Dara Horn was born in New Jersey in 1977 and received her Ph.D. in comparative literature from Harvard University in 2006, studying Hebrew and Yiddish. In 2007 she was chosen by Granta magazine as one of 20 “Best Young American Novelists.” Her first novel, In the Image, published by W.W. Norton when she was 25, received a 2003 National Jewish Book Award, the 2002 Edward Lewis Wallant Award, and the 2003 Reform Judaism Fiction Prize. Her second novel, The World to Come, published by W.W. Norton in 2006, received the 2006 National Jewish Book Award for Fiction, the 2007 Harold U. Ribalow Prize, was selected as an Editors’ Choice in The New York Times Book Review and as one of the Best Books of 2006 by The San Francisco Chronicle, and has been translated into eleven languages. Her third novel, All Other Nights, published in 2009 by W.W. Norton, was selected as an Editors’ Choice in The New York Times Book Review and was one of Booklist’s 25 Best Books of the Decade. In 2012, her nonfiction e-book The Rescuer was published by Tablet magazine and became a Kindle bestseller. Her fourth novel, A Guide for the Perplexed, was published by W.W. Norton in September 2013, and was selected as one of Booklist‘s Best Books of 2013 and was longlisted for the Carnegie Medal for Excellence in Fiction. She has taught courses in Jewish literature and Israeli history at Sarah Lawrence College and City University of New York, and was a Visiting Professor in Jewish Studies at Harvard, where she taught Yiddish and Hebrew literature. She has lectured at over two hundred universities and cultural institutions throughout North America, in Israel and in Australia. She lives in New Jersey with her husband and four children.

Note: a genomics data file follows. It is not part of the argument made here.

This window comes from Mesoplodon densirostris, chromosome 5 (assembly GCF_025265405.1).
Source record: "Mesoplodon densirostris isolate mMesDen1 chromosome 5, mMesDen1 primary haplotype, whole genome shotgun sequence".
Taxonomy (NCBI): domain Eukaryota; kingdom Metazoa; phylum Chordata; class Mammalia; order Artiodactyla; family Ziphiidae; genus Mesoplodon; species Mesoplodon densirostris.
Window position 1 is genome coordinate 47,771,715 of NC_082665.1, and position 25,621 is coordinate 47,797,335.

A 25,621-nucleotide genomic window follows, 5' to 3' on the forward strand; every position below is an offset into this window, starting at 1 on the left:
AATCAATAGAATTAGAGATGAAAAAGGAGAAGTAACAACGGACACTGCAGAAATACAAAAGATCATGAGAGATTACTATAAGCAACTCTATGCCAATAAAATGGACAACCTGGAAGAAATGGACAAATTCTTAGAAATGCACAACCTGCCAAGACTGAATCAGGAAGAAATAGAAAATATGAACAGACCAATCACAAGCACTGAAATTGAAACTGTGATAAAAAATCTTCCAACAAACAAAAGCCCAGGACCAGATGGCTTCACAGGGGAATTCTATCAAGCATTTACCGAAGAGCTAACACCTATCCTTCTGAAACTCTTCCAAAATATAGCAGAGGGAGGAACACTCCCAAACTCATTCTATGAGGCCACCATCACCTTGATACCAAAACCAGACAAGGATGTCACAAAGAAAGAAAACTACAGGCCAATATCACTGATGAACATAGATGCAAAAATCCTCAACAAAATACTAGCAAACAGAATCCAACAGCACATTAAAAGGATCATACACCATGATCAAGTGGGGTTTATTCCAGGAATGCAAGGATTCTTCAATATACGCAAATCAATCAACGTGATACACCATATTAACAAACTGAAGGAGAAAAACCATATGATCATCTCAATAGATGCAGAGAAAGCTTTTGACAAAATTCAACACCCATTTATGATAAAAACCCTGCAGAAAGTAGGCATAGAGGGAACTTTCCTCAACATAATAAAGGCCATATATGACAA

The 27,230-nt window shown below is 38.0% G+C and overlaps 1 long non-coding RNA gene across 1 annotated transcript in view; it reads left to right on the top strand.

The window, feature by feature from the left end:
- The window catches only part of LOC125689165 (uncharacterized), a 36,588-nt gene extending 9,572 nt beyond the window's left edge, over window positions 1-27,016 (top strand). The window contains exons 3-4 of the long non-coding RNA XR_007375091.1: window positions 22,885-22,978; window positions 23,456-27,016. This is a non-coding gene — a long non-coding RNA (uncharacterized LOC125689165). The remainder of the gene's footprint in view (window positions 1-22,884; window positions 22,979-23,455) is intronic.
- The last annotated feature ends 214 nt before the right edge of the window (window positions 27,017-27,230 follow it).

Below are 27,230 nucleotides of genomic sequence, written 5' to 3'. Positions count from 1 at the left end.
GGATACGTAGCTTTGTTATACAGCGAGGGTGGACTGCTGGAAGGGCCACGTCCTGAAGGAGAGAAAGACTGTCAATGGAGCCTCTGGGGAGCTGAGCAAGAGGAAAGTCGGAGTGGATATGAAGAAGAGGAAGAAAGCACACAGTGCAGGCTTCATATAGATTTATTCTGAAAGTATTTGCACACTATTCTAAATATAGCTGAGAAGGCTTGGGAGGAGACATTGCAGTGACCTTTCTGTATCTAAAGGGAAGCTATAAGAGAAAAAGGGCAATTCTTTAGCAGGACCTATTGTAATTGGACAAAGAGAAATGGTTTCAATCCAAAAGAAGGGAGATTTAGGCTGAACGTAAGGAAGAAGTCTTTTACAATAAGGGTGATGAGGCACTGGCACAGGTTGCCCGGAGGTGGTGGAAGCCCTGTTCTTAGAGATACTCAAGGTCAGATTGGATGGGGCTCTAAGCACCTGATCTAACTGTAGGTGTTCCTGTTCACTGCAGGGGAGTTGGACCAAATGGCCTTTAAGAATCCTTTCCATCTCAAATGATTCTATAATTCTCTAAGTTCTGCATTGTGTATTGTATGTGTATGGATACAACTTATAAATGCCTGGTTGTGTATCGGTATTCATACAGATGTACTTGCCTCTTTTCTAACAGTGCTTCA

In this episode, we talk about Dara’s book All Other Nights.
How is tonight different from all other nights? For Jacob Rappaport, a Jewish soldier in the Union Army, it is a question his commanders have answered for him: on Passover, 1862, he is sent to New Orleans to murder his own uncle, who is plotting to assassinate Lincoln. After this harrowing mission, Jacob is required to pursue another enemy agent – this time his job is not to murder the spy but to marry her.
All Other Nights brilliantly explores themes such as free will, regret, atonement, forgiveness and freedom. Based on historical facts, this book offers a rare glimpse into the Jewish population and the role they played in the Civil War.
You can learn more about Dara’s work here.